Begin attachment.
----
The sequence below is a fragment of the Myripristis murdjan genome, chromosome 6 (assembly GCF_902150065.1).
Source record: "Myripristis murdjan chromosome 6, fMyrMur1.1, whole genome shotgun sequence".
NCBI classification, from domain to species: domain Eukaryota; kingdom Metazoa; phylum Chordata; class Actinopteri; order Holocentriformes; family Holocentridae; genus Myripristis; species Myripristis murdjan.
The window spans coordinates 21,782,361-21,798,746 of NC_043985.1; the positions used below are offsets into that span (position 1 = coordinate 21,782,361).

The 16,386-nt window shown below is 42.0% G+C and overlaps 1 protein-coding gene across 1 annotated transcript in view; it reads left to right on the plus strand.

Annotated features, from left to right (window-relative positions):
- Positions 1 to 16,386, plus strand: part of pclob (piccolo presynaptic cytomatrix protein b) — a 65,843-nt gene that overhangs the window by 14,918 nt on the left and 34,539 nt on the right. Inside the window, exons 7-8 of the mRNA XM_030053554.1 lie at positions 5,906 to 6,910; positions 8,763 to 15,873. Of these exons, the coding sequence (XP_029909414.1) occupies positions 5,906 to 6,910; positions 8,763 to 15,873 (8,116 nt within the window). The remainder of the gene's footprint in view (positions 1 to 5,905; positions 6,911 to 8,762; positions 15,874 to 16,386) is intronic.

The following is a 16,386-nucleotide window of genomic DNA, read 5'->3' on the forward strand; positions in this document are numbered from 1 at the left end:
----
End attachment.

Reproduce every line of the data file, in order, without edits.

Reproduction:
The sequence below is a fragment of the Myripristis murdjan genome, chromosome 6 (assembly GCF_902150065.1).
Source record: "Myripristis murdjan chromosome 6, fMyrMur1.1, whole genome shotgun sequence".
NCBI classification, from domain to species: domain Eukaryota; kingdom Metazoa; phylum Chordata; class Actinopteri; order Holocentriformes; family Holocentridae; genus Myripristis; species Myripristis murdjan.
The window spans coordinates 21,782,361-21,798,746 of NC_043985.1; the positions used below are offsets into that span (position 1 = coordinate 21,782,361).

The 16,386-nt window shown below is 42.0% G+C and overlaps 1 protein-coding gene across 1 annotated transcript in view; it reads left to right on the plus strand.

Annotated features, from left to right (window-relative positions):
- Positions 1 to 16,386, plus strand: part of pclob (piccolo presynaptic cytomatrix protein b) — a 65,843-nt gene that overhangs the window by 14,918 nt on the left and 34,539 nt on the right. Inside the window, exons 7-8 of the mRNA XM_030053554.1 lie at positions 5,906 to 6,910; positions 8,763 to 15,873. Of these exons, the coding sequence (XP_029909414.1) occupies positions 5,906 to 6,910; positions 8,763 to 15,873 (8,116 nt within the window). The remainder of the gene's footprint in view (positions 1 to 5,905; positions 6,911 to 8,762; positions 15,874 to 16,386) is intronic.

The following is a 16,386-nucleotide window of genomic DNA, read 5'->3' on the forward strand; positions in this document are numbered from 1 at the left end: